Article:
Stephanie Thomas, clinical assistant professor in the Sam M. Walton College of Business at the University of Arkansas, was recently recognized as one of the 100 Most Influential Women in Supply Chain by B2G Consulting. Continue reading Thomas Recognized Among 100 Most Influential Women in Supply Chain
David Dobrzykowski almost became a career professional bowler. The calling was so strong, he took a break from college so that he could compete on the national tour. But life on the road wasn’t for him, and he returned to Toledo, Ohio, where he pursued a marketing degree. Continue reading EPIC Spotlight: David Dobrzykowski
John Dominick learned a lot from driving a combine harvester in his youth. Namely, that he didn’t want to do that for the rest of his life. Continue reading EPIC Spotlight: John Dominick
The voice on Molly Rapert’s answering machine said she was a finalist for a university teaching job. The caller left his name but didn’t say from where he was calling.
Even more mysterious: Rapert had not applied for the job. Continue reading EPIC Spotlight: Molly Rapert
Katie L. Terrell, an instructor in the Department of Accounting at the Sam M. Walton College of Business, has been selected as the 2019 Business Professional of the Year (Education) by the national Beta Alpha Psi organization. Continue reading Terrell Selected Business Professional of the Year in Education
Data. Businesses love it, and students want to learn all they can.
When Qin Weng taught business analytics last fall, she discovered that her classes consisted of students with a wide variety of majors who were eager to learn how to interpret data to get meaningful information. “Companies are looking for these skills to better utilize their data,” says Weng, who joined the Walton College as an information systems assistant professor last August.
And exploring data can be fun. In her classes, Weng asks her students to look at all kinds of topics that utilize data. They returned with a variety of ideas that included examining students’ drinking habits and their academic performances to predicting the winners of athletic events.
The discovery element keeps things interesting. “It’s like fishing for something you don’t know,” she says.
During her first semester at Walton, Weng taught Business Analytics and Visualization to undergraduates and Data Analytics Fundamentals to graduate students. She says her classes are tough by design, and she finds that when she challenges her students, they deliver. “It’s really mind-blowing at the end of the semester when they present their ideas,” she says.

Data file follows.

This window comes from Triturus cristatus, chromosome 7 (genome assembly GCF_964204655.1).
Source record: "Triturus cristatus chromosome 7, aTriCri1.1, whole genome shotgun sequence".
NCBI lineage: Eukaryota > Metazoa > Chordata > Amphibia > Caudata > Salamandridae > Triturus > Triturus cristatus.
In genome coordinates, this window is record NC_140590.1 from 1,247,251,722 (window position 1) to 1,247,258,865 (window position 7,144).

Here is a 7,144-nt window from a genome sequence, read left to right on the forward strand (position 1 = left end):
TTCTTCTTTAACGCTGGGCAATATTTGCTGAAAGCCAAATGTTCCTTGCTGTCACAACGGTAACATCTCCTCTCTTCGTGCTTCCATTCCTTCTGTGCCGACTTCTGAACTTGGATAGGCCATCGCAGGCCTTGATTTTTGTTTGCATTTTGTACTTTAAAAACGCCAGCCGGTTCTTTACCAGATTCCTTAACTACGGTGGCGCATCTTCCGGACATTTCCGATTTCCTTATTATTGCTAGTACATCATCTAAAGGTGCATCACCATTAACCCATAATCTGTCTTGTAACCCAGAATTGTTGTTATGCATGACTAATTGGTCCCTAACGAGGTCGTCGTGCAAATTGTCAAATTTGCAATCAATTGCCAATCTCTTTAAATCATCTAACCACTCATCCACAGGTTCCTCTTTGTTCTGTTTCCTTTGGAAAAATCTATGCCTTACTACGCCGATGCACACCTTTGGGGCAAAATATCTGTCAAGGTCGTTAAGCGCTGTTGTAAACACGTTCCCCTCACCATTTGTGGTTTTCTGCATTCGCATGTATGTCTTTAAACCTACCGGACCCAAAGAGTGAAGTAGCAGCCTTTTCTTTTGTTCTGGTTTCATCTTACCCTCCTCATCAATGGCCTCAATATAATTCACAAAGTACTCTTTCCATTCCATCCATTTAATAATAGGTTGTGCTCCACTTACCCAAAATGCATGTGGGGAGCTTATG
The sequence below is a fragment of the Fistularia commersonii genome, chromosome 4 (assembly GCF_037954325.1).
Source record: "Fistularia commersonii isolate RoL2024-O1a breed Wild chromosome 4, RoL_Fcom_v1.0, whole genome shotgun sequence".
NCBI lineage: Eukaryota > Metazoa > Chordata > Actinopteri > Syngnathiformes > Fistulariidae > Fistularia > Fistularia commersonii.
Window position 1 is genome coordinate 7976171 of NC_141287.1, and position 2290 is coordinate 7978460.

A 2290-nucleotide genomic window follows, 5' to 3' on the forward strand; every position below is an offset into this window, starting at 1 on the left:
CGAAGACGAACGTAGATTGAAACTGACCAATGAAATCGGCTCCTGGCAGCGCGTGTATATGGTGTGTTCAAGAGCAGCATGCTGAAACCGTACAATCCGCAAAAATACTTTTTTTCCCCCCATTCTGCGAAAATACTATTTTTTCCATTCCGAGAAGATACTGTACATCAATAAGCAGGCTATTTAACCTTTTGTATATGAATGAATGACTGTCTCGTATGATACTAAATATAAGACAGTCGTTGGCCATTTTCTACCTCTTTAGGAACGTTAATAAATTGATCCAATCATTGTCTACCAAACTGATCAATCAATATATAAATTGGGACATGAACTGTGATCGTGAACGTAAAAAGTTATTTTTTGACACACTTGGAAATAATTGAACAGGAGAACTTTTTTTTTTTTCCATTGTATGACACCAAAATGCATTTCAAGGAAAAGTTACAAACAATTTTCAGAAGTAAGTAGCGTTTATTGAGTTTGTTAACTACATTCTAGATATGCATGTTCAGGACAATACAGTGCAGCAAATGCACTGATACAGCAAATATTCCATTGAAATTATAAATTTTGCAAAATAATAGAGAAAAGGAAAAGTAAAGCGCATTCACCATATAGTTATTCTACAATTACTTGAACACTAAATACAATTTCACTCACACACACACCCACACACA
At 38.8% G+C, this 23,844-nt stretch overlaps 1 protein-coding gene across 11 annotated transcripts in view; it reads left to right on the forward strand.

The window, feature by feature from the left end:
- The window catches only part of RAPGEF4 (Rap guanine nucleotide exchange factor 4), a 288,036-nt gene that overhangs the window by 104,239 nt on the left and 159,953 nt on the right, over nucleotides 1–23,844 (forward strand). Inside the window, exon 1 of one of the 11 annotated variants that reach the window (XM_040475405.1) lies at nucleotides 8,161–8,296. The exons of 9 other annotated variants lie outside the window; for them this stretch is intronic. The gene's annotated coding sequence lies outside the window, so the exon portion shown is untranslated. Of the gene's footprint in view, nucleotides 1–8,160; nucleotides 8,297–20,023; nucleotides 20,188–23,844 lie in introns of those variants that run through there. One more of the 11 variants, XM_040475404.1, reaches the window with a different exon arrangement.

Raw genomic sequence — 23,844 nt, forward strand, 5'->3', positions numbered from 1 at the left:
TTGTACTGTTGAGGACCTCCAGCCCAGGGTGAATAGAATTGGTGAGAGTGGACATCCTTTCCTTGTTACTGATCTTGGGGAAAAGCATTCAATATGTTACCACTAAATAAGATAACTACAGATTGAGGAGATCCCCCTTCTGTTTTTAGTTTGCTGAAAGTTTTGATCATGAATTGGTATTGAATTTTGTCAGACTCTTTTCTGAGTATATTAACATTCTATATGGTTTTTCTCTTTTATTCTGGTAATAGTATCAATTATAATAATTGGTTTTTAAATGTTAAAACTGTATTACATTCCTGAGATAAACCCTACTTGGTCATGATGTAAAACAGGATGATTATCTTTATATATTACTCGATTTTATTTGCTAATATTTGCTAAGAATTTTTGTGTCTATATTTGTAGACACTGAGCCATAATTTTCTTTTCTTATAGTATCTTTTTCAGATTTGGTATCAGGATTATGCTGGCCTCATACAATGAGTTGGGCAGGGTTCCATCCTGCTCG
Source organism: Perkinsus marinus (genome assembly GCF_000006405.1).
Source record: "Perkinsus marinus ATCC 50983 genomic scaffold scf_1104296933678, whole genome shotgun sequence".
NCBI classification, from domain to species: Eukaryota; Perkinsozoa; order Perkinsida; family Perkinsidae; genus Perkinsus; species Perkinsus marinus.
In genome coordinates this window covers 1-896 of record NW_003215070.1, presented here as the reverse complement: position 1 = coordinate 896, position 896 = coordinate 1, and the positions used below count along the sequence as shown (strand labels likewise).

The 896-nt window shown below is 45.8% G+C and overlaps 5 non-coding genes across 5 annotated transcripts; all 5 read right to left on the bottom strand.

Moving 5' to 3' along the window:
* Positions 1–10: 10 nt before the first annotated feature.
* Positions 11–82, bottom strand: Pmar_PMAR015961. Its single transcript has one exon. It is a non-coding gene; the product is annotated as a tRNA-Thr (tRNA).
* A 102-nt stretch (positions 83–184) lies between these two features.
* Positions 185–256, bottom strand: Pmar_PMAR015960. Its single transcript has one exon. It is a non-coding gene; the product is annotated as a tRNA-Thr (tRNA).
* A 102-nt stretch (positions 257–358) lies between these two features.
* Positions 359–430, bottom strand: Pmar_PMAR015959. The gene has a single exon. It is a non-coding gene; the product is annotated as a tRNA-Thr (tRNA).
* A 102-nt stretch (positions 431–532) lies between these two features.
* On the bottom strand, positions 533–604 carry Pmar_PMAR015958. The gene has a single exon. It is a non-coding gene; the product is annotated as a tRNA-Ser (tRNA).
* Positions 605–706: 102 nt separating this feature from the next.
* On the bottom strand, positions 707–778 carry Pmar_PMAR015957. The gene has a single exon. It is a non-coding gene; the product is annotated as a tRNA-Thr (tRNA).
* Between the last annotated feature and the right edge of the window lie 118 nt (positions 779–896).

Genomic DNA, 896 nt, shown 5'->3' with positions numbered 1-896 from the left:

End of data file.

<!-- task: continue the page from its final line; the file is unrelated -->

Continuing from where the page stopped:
Weng grew up in the Jiangsu Province in east China, north of Shanghai, and earned a degree in international business studies at Beijing Foreign Studies University. She became fascinated with software programs used for data analysis, such as Excel and SPSS. These programs enabled her to collect data and, more importantly, gain insightful findings.
She came to the United States to further her education and earned her master’s degree at Virginia Commonwealth University. Following graduation, Weng worked for an insurance company in various roles, including as a business analyst, serving as a liaison between business divisions and the technology department. She created applications that helped data flow more efficiently between the company and government agencies, such as Medicare and Medicaid. Weng also facilitated data-filled reports to help company managers in their decision-making.
In her several years working in the healthcare industry, she saw a continued divide between business and technology. She wanted to bridge those gaps. She also missed graduate school and research. Weng was accepted to the doctorate program at the University of Pittsburgh, where she had the opportunity to work on a large-scale, government-funded project to build digital infrastructure to enable transformative scientific research through the Global Environment for Networking Innovation (GENI). Through the project, she researched different topics, including the control methods in project management and the collaboration networks among project participants. Her research has been published in Information Systems Research.
Weng earned her Ph.D. and came to Walton, a place that captured her attention with the school’s scholars, whom she also found to be friendly. It’s a good fit. “This is one of the most amazing places I have ever been,” she says.
She also enjoys the Women of Walton gatherings, which made her feel proud to be among the female faculty at the college. She says she found Anne O’Leary-Kelly, organizer and Walton senior associate dean, to be caring in her mission to boost morale and build relationships among faculty and staff.
Weng is using that energy in her research as well as to inspire students.
“I hope my teaching can spark their interest in business analytics,” Weng says.
Sherry Li had one word to say when she first laid eyes on the Walton College’s Behavioral Business Research Lab: “Wow!” Continue reading EPIC Spotlight: Sherry Li
Daniel Villanova observed college faculty life from an early age.
His mother taught criminal justice and took her students to state prisons to help them better understand the culture behind bars. His father taught management. Continue reading EPIC Spotlight: Daniel Villanova
When Amber Young taught advanced calculus and physics classes to high school students in rural Oklahoma, they struggled to see systems of equations as 3D objects. Continue reading EPIC Spotlight: Amber Young
Xi Li doesn’t consider himself to be much of a risk taker – unless a good opportunity presents itself. And those don’t usually happen but every few years. Continue reading EPIC Spotlight: Xi Li